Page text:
Building of acoustic models using HTK

In this document, we describe building of acoustic models using the HTK toolkit using the provided scripts. These acoustic models can be used with the OpenJulius ASR decoder.

We build a different acoustic model for a each language and acoustic condition pair – LANG_RCOND. At this time, we provide two sets of scripts for building English and Czech acoustic models using the VOIP data.

In general, the scripts can be described for the language and acoustic condition LANG_RCOND as follows:

./          - includes all necessary training parameters: e.g. the train and test data directories,
                               training options including cross word or word internal triphones, language model weights
./        - performs the training of acoustic models
./  - calls the training script using nohup and redirecting the output into the .log_* file

The training process stores some configuration files, the intermediate files, and final models and evaluations in the model_LANG_RCOND directory:

model_LANG_RCOND/config - config contains the language or recording specific configuration files

Training models for a new language

Scripts for Czech and English are already created. If you need models for a new language, you can start by copying all the original scripts and renaming them so as to reflect the new language in their name (substitute _en or _cs with your new language code). You can do this by issuing the following command (we assume $OLDLANG is set to either en or cs and $NEWLANG to your new language code):

bash htk $ find . -name "*_$OLDLANG*" |
           xargs -n1 bash -c "cp -rvn \$1 \${1/_$OLDLANG/_$NEWLANG}" bash

Having done this, references to the new files’ names have to be updated, too:

bash htk $ find . -name "*_$NEWLANG*" -type f -execdir \
           sed --in-place s/_$OLDLANG/_$NEWLANG/g '{}' \;

Furthermore, you need to adjust language-specific resources to the new language in the following ways:

List all the phones to be recognised, and the special sil phone.
List all the phones to be recognised, and the special sil and sp phones.
Specify phonetic questions to be used for building the decision tree for phone clustering (see [HTKBook], Section 10.5).
You can start from this script or use a custom one. The goal is to implement the orthography-to-phonetics mapping to obtain sequences of phones from transcriptions you have.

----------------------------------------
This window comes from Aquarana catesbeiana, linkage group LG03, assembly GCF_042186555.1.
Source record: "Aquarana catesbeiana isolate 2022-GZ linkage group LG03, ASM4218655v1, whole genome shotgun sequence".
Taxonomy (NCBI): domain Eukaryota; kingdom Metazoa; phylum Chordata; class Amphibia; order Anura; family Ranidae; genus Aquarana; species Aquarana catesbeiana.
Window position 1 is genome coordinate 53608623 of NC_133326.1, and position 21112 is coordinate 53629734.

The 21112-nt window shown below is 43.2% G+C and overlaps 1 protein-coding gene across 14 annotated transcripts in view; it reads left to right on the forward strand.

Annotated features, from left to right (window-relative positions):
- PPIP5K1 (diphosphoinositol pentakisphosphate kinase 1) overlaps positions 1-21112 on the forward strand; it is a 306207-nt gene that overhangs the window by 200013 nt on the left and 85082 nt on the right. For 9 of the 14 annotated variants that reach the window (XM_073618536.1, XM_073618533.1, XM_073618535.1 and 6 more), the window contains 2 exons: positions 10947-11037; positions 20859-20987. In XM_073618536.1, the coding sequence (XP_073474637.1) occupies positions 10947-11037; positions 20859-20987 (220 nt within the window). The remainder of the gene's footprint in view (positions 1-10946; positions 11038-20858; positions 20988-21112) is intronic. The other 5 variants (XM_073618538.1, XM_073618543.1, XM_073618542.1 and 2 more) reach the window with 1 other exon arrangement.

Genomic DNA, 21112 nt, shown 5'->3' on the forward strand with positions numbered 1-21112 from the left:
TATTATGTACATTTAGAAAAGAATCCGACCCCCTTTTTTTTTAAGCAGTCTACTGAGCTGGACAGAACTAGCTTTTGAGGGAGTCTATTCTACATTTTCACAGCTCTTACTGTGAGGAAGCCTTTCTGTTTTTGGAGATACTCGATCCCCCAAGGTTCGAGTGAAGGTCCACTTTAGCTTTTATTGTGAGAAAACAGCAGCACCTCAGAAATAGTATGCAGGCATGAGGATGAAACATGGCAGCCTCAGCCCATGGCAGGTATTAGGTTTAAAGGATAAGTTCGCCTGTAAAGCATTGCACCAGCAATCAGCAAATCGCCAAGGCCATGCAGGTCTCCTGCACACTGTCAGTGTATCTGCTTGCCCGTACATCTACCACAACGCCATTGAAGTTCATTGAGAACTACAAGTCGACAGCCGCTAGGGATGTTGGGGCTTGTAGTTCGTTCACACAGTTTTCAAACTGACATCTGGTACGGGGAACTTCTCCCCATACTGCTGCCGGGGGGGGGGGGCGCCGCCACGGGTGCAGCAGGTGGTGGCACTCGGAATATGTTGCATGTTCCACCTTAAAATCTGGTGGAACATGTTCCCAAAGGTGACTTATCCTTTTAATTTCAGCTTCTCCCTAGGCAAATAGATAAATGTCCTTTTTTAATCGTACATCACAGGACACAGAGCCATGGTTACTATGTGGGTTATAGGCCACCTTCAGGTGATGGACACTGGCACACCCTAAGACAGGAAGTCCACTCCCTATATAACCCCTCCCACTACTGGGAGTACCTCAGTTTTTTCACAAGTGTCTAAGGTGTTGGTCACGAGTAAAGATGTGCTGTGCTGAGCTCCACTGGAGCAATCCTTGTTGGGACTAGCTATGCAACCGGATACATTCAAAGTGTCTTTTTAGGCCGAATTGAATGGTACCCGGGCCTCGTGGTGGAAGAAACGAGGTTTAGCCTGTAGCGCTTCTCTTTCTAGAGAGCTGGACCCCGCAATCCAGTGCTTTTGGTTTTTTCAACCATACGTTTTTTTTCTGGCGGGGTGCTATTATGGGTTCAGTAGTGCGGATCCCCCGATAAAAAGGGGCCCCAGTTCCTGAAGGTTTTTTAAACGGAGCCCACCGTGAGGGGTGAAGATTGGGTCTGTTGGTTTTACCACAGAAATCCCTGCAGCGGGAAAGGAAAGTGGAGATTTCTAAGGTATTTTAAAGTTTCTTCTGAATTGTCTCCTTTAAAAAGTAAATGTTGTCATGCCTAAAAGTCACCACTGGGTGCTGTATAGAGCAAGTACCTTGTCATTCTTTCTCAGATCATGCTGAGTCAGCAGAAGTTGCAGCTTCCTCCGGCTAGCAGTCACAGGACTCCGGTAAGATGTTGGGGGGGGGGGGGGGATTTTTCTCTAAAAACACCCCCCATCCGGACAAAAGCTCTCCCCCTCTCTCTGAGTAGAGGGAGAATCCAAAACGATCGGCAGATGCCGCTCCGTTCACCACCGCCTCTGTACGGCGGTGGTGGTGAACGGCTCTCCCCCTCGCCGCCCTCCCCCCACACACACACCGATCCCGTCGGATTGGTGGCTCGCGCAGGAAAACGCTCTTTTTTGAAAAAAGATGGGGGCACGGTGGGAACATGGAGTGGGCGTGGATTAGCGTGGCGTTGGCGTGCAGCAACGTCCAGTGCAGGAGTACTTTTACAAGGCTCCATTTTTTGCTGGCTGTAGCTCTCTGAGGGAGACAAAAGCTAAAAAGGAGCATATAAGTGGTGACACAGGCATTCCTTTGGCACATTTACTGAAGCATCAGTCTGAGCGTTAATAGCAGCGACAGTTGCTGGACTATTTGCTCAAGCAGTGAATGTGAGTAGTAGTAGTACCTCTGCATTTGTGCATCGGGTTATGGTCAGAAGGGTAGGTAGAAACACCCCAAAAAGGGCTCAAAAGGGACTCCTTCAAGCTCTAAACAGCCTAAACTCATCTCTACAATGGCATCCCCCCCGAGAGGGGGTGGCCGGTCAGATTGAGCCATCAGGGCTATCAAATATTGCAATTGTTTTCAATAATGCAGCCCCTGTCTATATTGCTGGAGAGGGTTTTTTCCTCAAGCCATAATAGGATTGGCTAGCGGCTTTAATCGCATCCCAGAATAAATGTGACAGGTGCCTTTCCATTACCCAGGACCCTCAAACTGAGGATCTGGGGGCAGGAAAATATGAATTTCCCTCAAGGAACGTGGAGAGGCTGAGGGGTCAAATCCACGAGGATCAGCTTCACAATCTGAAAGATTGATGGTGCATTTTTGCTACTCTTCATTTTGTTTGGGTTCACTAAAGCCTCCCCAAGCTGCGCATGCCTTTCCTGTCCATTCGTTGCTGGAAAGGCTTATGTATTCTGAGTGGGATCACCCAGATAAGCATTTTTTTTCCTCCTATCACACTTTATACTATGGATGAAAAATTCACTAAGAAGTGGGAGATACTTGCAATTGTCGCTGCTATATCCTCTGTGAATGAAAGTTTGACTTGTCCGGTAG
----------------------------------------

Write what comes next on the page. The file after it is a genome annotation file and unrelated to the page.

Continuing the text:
htk/common/cmudict.0.7a and htk/common/cmudict.ext

This is an alternative approach to the previous point – instead of programming the orthography-to-phonetics mapping, you can list it explicitly in a pronouncing dictionary.

Depending on the way you want to implement the mapping, you want to set $OLDLANG to either cs or en.

To make the scripts work with your new files, you will have to update references to scripts you created. All scripts are stored in the htk/bin, htk/common, and htk directories as immediate children, so you can make the substitutions only in these files.

Credits and the licence

The scripts are based on the HTK Wall Street Journal Training Recipe written by Keith Vertanen ( His code is released under the new BSD licence. The licence note is at As a result we can re-license the code under the APACHE 2.0 license.

The results

  • total training data for voip_en is about 20 hours
  • total training data for voip_cs is about 8 hours
  • mixtures - there is 16 mixtures is slightly better than 8 mixtures for voip_en
  • there is no significant difference in alignment of transcriptions with -t 150 and -t 250
  • the Julius ASR performance is about the same as of HDecode
  • HDecode works well when cross word phones are trained, however the - performance of HVite decreases significantly
  • when only word internal triphones are trained then the HDecode works, - however, its performance is worse than the HVite with a bigram LM
  • word internal triphones work well with Julius ASR, do not forget disable CCD (it does not need context handling - though it still uses triphones)
  • there is not much gain using the trigram LM in the Caminfo domain (about 1%)
[HTKBook]The HTK Book, version 3.4